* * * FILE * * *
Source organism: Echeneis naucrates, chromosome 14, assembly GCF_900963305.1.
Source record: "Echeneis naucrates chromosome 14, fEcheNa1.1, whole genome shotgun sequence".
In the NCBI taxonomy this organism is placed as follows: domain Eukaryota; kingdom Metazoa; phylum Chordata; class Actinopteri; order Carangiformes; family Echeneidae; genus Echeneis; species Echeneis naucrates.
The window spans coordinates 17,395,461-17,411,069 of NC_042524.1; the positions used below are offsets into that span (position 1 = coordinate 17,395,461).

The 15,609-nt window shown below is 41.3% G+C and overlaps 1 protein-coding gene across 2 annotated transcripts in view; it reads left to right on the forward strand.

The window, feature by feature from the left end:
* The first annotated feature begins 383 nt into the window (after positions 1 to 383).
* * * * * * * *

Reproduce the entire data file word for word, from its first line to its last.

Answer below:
Source organism: Echeneis naucrates, chromosome 14, assembly GCF_900963305.1.
Source record: "Echeneis naucrates chromosome 14, fEcheNa1.1, whole genome shotgun sequence".
In the NCBI taxonomy this organism is placed as follows: domain Eukaryota; kingdom Metazoa; phylum Chordata; class Actinopteri; order Carangiformes; family Echeneidae; genus Echeneis; species Echeneis naucrates.
The window spans coordinates 17,395,461-17,411,069 of NC_042524.1; the positions used below are offsets into that span (position 1 = coordinate 17,395,461).

The 15,609-nt window shown below is 41.3% G+C and overlaps 1 protein-coding gene across 2 annotated transcripts in view; it reads left to right on the forward strand.

The window, feature by feature from the left end:
* The first annotated feature begins 383 nt into the window (after positions 1 to 383).